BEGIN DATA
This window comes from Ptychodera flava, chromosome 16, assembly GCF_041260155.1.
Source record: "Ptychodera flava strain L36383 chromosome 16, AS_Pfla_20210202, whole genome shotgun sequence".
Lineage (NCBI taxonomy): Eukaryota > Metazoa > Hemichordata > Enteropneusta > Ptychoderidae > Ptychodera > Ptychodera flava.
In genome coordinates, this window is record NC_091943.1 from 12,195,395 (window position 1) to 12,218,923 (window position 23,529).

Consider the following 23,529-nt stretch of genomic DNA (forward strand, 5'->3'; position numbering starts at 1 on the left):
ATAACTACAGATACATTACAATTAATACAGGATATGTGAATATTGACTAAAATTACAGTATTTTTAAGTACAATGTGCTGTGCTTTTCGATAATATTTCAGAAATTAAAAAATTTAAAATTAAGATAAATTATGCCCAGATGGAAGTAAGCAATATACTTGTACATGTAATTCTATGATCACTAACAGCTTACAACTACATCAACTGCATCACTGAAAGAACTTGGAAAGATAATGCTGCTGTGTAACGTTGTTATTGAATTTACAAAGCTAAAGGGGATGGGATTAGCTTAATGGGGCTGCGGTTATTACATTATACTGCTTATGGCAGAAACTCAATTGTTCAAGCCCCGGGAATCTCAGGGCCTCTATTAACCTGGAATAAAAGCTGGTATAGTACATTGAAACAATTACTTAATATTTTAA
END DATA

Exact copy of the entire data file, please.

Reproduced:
This window comes from Ptychodera flava, chromosome 16, assembly GCF_041260155.1.
Source record: "Ptychodera flava strain L36383 chromosome 16, AS_Pfla_20210202, whole genome shotgun sequence".
Lineage (NCBI taxonomy): Eukaryota > Metazoa > Hemichordata > Enteropneusta > Ptychoderidae > Ptychodera > Ptychodera flava.
In genome coordinates, this window is record NC_091943.1 from 12,195,395 (window position 1) to 12,218,923 (window position 23,529).

Consider the following 23,529-nt stretch of genomic DNA (forward strand, 5'->3'; position numbering starts at 1 on the left):
ATAACTACAGATACATTACAATTAATACAGGATATGTGAATATTGACTAAAATTACAGTATTTTTAAGTACAATGTGCTGTGCTTTTCGATAATATTTCAGAAATTAAAAAATTTAAAATTAAGATAAATTATGCCCAGATGGAAGTAAGCAATATACTTGTACATGTAATTCTATGATCACTAACAGCTTACAACTACATCAACTGCATCACTGAAAGAACTTGGAAAGATAATGCTGCTGTGTAACGTTGTTATTGAATTTACAAAGCTAAAGGGGATGGGATTAGCTTAATGGGGCTGCGGTTATTACATTATACTGCTTATGGCAGAAACTCAATTGTTCAAGCCCCGGGAATCTCAGGGCCTCTATTAACCTGGAATAAAAGCTGGTATAGTACATTGAAACAATTACTTAATATTTTAA